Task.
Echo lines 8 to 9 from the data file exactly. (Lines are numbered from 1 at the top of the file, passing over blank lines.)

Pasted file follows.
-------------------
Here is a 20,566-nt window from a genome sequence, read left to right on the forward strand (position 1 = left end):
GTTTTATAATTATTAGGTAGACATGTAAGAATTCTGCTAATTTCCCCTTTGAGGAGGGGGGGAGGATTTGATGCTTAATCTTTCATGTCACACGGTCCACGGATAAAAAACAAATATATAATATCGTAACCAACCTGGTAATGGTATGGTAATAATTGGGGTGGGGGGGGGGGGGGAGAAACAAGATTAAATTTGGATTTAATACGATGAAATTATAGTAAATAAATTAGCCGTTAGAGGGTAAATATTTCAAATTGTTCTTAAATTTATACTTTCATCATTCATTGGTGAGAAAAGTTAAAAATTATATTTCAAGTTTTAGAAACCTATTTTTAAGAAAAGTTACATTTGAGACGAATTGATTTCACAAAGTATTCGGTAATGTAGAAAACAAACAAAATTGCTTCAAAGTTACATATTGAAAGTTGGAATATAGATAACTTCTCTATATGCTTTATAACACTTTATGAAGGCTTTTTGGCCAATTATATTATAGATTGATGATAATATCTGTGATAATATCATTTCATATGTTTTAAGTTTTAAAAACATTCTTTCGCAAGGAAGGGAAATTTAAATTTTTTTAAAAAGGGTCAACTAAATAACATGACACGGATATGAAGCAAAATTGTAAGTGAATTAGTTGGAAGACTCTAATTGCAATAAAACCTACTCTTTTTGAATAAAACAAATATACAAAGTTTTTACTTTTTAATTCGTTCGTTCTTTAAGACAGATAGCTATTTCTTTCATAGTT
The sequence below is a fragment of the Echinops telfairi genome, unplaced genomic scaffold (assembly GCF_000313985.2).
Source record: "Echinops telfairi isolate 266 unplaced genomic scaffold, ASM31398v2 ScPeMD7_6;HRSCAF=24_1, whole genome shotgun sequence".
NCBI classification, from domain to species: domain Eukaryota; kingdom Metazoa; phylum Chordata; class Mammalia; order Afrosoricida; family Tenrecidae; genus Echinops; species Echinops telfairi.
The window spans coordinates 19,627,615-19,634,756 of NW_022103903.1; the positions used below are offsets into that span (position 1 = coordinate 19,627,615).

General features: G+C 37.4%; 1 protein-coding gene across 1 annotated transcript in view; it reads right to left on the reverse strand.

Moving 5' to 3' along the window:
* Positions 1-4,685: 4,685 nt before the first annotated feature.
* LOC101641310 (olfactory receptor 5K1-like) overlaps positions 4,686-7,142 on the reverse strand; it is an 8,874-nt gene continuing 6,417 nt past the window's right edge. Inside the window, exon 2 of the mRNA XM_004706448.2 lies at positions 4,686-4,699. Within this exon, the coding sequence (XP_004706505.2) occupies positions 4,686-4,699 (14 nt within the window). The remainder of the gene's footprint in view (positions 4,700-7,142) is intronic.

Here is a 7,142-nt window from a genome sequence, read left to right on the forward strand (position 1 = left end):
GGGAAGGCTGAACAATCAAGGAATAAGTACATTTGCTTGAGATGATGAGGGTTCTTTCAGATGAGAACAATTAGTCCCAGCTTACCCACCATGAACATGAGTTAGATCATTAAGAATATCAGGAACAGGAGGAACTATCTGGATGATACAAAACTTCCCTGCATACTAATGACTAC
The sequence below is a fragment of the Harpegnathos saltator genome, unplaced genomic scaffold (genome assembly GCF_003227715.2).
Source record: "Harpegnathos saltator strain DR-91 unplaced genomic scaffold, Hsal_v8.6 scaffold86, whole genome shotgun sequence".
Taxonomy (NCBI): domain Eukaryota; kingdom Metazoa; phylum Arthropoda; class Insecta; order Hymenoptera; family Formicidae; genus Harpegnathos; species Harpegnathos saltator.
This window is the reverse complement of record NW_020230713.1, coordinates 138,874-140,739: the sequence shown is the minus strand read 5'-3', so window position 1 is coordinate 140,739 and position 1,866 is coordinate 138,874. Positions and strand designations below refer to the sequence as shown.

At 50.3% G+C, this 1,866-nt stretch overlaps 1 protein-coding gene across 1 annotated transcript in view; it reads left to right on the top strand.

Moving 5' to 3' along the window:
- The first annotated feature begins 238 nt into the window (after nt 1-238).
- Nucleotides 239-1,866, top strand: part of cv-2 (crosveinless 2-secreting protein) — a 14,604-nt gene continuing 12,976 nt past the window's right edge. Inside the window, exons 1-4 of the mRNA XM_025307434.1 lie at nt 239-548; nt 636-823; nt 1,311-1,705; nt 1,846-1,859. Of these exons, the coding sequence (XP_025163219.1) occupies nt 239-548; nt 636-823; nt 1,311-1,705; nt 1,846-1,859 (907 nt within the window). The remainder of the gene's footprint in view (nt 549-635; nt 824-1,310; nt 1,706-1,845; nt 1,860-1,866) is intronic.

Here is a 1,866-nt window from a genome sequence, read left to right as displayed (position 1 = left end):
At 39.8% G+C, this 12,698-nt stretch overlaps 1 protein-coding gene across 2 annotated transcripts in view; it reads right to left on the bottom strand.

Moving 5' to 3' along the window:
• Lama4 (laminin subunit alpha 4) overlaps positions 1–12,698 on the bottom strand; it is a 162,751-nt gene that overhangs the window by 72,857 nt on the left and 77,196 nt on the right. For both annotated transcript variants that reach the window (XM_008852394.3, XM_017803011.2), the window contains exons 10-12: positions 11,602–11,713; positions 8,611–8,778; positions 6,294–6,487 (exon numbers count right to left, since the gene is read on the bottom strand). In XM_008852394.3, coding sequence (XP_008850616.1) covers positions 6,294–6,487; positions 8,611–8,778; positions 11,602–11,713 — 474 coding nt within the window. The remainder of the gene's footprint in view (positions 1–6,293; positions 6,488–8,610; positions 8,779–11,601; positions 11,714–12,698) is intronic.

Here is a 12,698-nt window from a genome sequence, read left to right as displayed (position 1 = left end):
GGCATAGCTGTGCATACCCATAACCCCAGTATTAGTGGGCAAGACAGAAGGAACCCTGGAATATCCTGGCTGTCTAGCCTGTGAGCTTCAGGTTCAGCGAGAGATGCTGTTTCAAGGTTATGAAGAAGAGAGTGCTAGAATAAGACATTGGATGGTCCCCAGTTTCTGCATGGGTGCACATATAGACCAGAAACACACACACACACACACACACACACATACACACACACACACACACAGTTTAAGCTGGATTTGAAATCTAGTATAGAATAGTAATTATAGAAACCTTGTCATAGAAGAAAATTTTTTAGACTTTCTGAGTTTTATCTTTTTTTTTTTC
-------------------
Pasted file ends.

Moving 5' to 3' along the window:
* Positions 1-4,685: 4,685 nt before the first annotated feature.